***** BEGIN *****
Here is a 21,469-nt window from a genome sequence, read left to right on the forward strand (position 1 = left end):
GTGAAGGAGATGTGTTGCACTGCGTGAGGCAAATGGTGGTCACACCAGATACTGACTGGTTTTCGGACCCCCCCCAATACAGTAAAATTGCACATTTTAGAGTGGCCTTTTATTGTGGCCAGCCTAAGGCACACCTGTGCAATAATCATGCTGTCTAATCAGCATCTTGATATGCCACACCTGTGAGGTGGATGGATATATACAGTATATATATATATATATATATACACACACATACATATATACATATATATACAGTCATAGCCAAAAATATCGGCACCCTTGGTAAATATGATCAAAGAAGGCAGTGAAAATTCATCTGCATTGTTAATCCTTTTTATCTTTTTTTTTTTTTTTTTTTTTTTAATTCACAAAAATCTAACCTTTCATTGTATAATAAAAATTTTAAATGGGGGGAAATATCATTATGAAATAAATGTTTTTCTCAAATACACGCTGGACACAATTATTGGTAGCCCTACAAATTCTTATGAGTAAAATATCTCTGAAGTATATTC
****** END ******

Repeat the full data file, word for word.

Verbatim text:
Here is a 21,469-nt window from a genome sequence, read left to right on the forward strand (position 1 = left end):
GTGAAGGAGATGTGTTGCACTGCGTGAGGCAAATGGTGGTCACACCAGATACTGACTGGTTTTCGGACCCCCCCCAATACAGTAAAATTGCACATTTTAGAGTGGCCTTTTATTGTGGCCAGCCTAAGGCACACCTGTGCAATAATCATGCTGTCTAATCAGCATCTTGATATGCCACACCTGTGAGGTGGATGGATATATACAGTATATATATATATATATATATACACACACATACATATATACATATATATACAGTCATAGCCAAAAATATCGGCACCCTTGGTAAATATGATCAAAGAAGGCAGTGAAAATTCATCTGCATTGTTAATCCTTTTTATCTTTTTTTTTTTTTTTTTTTTTTTAATTCACAAAAATCTAACCTTTCATTGTATAATAAAAATTTTAAATGGGGGGAAATATCATTATGAAATAAATGTTTTTCTCAAATACACGCTGGACACAATTATTGGTAGCCCTACAAATTCTTATGAGTAAAATATCTCTGAAGTATATTC